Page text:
Storms stir up Coppell wildlife

Storms+stir+up+Coppell+wildlife

Juniors Josh Self and Tanner Masters hold up a 40 pound catfish they discovered floating in Coppell's Duck Pond.

By Jordan Thompson
Staff Writer

For the first time in 11 years, Coppell students were ordered to duck and cover due to the threat of a tornado on April 3. The remarkable storms not only sank their teeth into a number of cars and sky lights, but they also injured and in some cases killed dozens of ducks and squirrels as well as sent house pets missing or to the pound.
“We had about six dogs show up here after the storm,” Coppell animal control’s administrative technician Nina Williams said. “The storms most likely blew open a few gates around town.”
However, every dog that was reported to animal control was eventually reclaimed by the owner. It was animals that inhabit Coppell’s parks such as ducks, squirrels and fish that had an alarming number of deaths.
“There were more ducks injured by the hail than any other animal we came across,” senior animal services officer Charlene Trego said. “Naturally we could only help so many of them. That size hail can easily kill small animals.”
Not only was the baseball-sized hail dangerous because of its size, but also due to quantity. Hail fell so thick that it caused a sudden water temperature drop that killed catfish, bass, bluegill and carp in many of Coppell’s ponds. An alarming number of fish were spotted floating atop the duck pond, where juniors Tanner Masters and Josh Self found a dead catfish weighing in at 40 pounds.
“We would walk around the pond and there would be dead fish everywhere – probably about 50 dead fish total,” Masters said. “Then we saw this huge catfish and brought it to shore. It weighed an easy 40 pounds which couldn’t be easy to kill.”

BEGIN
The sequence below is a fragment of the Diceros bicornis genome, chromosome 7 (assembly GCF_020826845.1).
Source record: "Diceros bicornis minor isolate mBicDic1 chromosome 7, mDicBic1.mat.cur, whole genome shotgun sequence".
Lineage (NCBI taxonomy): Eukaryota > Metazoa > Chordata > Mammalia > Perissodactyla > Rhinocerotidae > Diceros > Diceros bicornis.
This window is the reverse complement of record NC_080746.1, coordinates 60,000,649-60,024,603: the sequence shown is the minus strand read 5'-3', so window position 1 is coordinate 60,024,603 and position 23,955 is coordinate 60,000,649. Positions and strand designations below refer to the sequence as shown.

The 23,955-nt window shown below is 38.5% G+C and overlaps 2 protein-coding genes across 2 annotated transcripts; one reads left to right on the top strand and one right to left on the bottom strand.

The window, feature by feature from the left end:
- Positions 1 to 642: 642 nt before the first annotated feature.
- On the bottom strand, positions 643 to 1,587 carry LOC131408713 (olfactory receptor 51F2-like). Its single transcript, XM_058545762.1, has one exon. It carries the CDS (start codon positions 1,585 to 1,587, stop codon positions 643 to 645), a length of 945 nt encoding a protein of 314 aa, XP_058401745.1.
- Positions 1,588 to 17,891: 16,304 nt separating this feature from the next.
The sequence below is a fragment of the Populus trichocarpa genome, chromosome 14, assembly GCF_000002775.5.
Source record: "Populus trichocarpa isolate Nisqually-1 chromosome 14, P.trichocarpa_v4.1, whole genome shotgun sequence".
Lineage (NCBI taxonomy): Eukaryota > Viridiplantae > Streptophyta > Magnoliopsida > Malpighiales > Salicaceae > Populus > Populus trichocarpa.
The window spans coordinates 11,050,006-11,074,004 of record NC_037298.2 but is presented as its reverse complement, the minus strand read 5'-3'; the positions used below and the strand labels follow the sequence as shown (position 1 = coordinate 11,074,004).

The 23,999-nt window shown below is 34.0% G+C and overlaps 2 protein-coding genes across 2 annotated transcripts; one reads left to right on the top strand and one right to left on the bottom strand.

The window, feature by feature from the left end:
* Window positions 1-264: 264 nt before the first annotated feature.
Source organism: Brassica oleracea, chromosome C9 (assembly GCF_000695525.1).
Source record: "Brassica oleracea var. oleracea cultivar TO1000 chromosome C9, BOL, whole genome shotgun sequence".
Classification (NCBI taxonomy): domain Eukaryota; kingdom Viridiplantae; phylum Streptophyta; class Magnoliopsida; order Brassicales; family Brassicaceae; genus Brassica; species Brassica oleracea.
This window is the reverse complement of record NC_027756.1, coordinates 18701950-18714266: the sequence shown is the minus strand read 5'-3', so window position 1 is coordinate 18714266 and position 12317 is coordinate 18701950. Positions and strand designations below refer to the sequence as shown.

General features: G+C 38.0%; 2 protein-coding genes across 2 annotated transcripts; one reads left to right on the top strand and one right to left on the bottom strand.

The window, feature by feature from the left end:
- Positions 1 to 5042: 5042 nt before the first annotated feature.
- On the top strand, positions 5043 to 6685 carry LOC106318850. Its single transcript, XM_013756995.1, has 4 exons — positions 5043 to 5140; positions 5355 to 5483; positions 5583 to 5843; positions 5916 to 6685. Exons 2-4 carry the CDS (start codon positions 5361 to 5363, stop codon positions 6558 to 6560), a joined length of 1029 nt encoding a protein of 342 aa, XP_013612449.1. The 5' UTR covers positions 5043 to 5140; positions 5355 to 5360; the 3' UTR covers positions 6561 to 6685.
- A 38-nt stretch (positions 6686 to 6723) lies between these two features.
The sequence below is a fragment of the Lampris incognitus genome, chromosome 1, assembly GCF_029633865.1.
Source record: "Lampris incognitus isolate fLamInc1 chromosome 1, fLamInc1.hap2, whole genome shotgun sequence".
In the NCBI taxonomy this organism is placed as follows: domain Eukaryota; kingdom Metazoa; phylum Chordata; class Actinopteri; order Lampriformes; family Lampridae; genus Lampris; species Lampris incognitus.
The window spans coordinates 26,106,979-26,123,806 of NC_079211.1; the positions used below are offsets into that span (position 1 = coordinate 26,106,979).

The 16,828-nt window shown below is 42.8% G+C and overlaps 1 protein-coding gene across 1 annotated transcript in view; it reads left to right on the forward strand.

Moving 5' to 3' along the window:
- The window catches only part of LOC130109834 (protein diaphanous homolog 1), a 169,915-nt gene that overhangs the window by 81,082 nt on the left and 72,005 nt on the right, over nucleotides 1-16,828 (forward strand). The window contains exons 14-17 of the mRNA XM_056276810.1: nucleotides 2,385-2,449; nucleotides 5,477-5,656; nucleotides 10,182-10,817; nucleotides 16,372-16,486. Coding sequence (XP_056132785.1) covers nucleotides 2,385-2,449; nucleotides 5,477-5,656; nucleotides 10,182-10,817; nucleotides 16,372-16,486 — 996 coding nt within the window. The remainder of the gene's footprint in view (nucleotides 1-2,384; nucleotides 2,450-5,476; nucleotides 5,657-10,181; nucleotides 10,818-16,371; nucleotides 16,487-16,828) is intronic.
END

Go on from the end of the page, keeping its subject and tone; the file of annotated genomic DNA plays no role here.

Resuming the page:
But the traumas against Mother Nature in Coppell were only slight in comparison then what occurred in Lancaster.
“Just a few days ago we learned that 48 house pets had to be transferred from Lancaster’s local animal service office to the SPCA of Texas,” Trego said.
The SPCA of Texas transferred 42 dogs and six cats from Lancaster Animal Services in order to allow staff to concentrate on housing pets affected by the storms and reuniting Lancaster residents with lost pets.
The storms reached every corner of North Texas in some way. While Coppell houses did not suffer nearly as much damage as many homes in Lancaster and Arlington, nearly every person knows someone with a destroyed windshield or roof. And while no pets in Coppell have been seriously injured, the community has been reminded of the power weather has over the tallest power line to the deepest part of a lake.